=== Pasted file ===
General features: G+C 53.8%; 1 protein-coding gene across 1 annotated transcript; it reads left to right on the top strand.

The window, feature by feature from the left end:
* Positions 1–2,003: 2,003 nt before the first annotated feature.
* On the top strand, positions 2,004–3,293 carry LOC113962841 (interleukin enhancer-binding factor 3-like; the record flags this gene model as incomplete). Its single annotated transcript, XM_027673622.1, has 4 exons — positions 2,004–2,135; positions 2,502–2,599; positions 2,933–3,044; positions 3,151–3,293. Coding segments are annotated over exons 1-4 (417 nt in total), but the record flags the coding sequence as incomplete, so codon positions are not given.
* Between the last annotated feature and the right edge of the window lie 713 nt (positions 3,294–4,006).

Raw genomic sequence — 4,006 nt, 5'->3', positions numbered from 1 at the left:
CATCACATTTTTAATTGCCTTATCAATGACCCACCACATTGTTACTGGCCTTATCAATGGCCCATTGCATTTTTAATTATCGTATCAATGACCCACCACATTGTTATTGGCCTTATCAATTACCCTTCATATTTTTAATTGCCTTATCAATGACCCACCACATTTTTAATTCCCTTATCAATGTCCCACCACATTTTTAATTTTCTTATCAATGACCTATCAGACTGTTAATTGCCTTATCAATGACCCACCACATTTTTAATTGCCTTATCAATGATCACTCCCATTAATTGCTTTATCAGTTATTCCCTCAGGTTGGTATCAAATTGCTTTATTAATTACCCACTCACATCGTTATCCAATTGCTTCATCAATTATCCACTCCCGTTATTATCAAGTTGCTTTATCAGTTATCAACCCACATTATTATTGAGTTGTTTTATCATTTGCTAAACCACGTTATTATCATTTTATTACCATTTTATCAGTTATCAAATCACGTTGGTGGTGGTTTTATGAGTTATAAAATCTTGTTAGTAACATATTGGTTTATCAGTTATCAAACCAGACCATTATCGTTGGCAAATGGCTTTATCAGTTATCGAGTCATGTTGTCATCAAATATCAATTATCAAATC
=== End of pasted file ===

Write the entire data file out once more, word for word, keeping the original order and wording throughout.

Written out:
General features: G+C 53.8%; 1 protein-coding gene across 1 annotated transcript; it reads left to right on the top strand.

The window, feature by feature from the left end:
* Positions 1–2,003: 2,003 nt before the first annotated feature.
* On the top strand, positions 2,004–3,293 carry LOC113962841 (interleukin enhancer-binding factor 3-like; the record flags this gene model as incomplete). Its single annotated transcript, XM_027673622.1, has 4 exons — positions 2,004–2,135; positions 2,502–2,599; positions 2,933–3,044; positions 3,151–3,293. Coding segments are annotated over exons 1-4 (417 nt in total), but the record flags the coding sequence as incomplete, so codon positions are not given.
* Between the last annotated feature and the right edge of the window lie 713 nt (positions 3,294–4,006).

Raw genomic sequence — 4,006 nt, 5'->3', positions numbered from 1 at the left:
CATCACATTTTTAATTGCCTTATCAATGACCCACCACATTGTTACTGGCCTTATCAATGGCCCATTGCATTTTTAATTATCGTATCAATGACCCACCACATTGTTATTGGCCTTATCAATTACCCTTCATATTTTTAATTGCCTTATCAATGACCCACCACATTTTTAATTCCCTTATCAATGTCCCACCACATTTTTAATTTTCTTATCAATGACCTATCAGACTGTTAATTGCCTTATCAATGACCCACCACATTTTTAATTGCCTTATCAATGATCACTCCCATTAATTGCTTTATCAGTTATTCCCTCAGGTTGGTATCAAATTGCTTTATTAATTACCCACTCACATCGTTATCCAATTGCTTCATCAATTATCCACTCCCGTTATTATCAAGTTGCTTTATCAGTTATCAACCCACATTATTATTGAGTTGTTTTATCATTTGCTAAACCACGTTATTATCATTTTATTACCATTTTATCAGTTATCAAATCACGTTGGTGGTGGTTTTATGAGTTATAAAATCTTGTTAGTAACATATTGGTTTATCAGTTATCAAACCAGACCATTATCGTTGGCAAATGGCTTTATCAGTTATCGAGTCATGTTGTCATCAAATATCAATTATCAAATC